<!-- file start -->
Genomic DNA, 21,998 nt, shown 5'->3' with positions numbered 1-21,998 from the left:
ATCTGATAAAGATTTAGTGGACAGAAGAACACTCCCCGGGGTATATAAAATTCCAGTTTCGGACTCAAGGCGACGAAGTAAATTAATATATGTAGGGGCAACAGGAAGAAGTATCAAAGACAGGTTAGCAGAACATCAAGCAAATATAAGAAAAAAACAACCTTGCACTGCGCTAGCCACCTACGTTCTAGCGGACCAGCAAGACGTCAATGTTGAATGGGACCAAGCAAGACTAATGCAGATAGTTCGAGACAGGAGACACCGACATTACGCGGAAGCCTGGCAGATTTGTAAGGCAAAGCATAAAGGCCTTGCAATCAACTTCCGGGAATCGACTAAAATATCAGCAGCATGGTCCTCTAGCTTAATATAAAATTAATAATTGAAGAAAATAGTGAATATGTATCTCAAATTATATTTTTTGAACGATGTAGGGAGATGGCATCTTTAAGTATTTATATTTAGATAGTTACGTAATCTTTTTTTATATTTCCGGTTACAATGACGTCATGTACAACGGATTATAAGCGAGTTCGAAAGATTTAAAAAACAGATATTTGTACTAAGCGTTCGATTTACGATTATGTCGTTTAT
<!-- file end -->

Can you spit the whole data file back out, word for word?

Genomic DNA, 21,998 nt, shown 5'->3' with positions numbered 1-21,998 from the left:
ATCTGATAAAGATTTAGTGGACAGAAGAACACTCCCCGGGGTATATAAAATTCCAGTTTCGGACTCAAGGCGACGAAGTAAATTAATATATGTAGGGGCAACAGGAAGAAGTATCAAAGACAGGTTAGCAGAACATCAAGCAAATATAAGAAAAAAACAACCTTGCACTGCGCTAGCCACCTACGTTCTAGCGGACCAGCAAGACGTCAATGTTGAATGGGACCAAGCAAGACTAATGCAGATAGTTCGAGACAGGAGACACCGACATTACGCGGAAGCCTGGCAGATTTGTAAGGCAAAGCATAAAGGCCTTGCAATCAACTTCCGGGAATCGACTAAAATATCAGCAGCATGGTCCTCTAGCTTAATATAAAATTAATAATTGAAGAAAATAGTGAATATGTATCTCAAATTATATTTTTTGAACGATGTAGGGAGATGGCATCTTTAAGTATTTATATTTAGATAGTTACGTAATCTTTTTTTATATTTCCGGTTACAATGACGTCATGTACAACGGATTATAAGCGAGTTCGAAAGATTTAAAAAACAGATATTTGTACTAAGCGTTCGATTTACGATTATGTCGTTTAT